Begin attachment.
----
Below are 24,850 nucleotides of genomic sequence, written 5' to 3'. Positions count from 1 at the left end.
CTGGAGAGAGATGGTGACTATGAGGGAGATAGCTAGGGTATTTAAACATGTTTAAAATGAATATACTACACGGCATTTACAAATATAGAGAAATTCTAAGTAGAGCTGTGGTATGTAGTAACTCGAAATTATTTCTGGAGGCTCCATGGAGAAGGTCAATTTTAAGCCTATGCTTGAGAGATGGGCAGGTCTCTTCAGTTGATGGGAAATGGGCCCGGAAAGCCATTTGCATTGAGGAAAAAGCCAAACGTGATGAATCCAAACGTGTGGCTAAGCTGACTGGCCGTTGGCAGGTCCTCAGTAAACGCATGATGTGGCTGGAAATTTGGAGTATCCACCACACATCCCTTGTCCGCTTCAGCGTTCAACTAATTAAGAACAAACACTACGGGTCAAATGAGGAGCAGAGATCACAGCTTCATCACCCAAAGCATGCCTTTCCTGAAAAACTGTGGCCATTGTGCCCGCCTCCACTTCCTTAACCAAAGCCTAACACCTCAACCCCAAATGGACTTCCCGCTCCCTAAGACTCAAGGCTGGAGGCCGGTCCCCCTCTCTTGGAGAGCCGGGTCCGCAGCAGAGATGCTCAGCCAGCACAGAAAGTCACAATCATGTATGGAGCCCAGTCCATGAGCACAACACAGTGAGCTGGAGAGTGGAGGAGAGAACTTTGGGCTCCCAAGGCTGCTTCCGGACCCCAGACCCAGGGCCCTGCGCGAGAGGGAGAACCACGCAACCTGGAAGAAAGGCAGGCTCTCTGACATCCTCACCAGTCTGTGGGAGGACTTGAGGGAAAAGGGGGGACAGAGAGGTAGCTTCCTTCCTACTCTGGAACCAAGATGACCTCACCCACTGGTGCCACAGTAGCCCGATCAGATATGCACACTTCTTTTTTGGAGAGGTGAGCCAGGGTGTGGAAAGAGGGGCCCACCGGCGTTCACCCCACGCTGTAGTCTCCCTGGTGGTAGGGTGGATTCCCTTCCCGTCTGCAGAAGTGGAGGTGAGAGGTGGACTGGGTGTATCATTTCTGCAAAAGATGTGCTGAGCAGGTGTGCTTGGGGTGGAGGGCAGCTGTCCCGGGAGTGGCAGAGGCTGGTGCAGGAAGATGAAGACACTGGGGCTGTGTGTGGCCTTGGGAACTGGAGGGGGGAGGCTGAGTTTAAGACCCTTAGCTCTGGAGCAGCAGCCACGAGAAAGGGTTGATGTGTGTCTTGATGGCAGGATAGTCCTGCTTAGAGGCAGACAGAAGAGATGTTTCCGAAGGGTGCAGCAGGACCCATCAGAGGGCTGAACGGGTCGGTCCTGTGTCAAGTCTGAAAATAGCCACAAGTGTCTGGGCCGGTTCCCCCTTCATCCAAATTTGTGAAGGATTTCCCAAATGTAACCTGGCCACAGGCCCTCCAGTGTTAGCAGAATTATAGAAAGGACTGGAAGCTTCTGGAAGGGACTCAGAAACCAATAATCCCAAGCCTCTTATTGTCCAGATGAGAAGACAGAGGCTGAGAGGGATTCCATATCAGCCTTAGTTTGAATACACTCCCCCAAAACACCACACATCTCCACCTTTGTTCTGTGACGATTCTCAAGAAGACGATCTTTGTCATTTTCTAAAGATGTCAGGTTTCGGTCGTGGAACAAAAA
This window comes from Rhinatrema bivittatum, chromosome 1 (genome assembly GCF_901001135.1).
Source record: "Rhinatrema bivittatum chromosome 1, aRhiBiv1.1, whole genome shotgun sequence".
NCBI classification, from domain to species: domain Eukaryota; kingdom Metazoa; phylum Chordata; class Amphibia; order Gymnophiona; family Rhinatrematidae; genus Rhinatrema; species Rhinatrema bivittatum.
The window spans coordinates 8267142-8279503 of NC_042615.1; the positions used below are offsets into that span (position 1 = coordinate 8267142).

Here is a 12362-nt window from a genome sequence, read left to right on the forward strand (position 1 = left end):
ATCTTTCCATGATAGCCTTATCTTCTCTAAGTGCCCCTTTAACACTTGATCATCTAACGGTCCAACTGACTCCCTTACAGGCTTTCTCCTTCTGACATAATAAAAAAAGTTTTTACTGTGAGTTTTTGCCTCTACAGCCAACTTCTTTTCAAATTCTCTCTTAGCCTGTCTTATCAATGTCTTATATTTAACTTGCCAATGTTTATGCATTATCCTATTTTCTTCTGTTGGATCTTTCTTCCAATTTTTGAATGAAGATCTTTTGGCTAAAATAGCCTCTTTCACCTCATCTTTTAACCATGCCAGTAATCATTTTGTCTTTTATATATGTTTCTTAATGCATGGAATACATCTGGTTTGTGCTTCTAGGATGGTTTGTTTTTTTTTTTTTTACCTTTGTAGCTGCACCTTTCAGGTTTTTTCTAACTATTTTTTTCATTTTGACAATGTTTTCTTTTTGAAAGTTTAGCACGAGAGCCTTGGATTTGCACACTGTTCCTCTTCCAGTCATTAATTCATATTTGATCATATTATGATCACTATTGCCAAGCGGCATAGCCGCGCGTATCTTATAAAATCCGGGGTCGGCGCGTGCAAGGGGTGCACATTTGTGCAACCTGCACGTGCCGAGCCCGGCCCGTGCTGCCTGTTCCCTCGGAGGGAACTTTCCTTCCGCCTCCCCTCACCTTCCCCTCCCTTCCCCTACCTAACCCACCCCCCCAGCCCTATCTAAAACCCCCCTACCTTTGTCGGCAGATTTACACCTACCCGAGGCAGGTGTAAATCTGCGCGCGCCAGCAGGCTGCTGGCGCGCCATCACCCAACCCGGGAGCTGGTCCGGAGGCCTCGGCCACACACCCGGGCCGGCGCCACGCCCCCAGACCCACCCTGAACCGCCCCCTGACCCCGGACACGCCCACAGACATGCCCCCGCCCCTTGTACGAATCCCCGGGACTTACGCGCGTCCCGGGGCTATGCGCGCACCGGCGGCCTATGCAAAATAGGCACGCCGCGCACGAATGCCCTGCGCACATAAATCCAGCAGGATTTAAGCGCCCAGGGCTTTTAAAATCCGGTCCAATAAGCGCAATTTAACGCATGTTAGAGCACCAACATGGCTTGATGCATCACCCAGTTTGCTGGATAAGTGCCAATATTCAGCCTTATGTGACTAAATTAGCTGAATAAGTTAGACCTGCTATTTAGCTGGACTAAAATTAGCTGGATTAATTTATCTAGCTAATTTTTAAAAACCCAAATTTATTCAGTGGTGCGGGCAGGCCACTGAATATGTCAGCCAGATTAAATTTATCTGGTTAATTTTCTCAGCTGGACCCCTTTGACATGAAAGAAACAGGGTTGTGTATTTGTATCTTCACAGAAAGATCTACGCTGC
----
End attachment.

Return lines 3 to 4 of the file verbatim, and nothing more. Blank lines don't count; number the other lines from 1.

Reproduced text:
This window comes from Rhinatrema bivittatum, chromosome 1 (genome assembly GCF_901001135.1).
Source record: "Rhinatrema bivittatum chromosome 1, aRhiBiv1.1, whole genome shotgun sequence".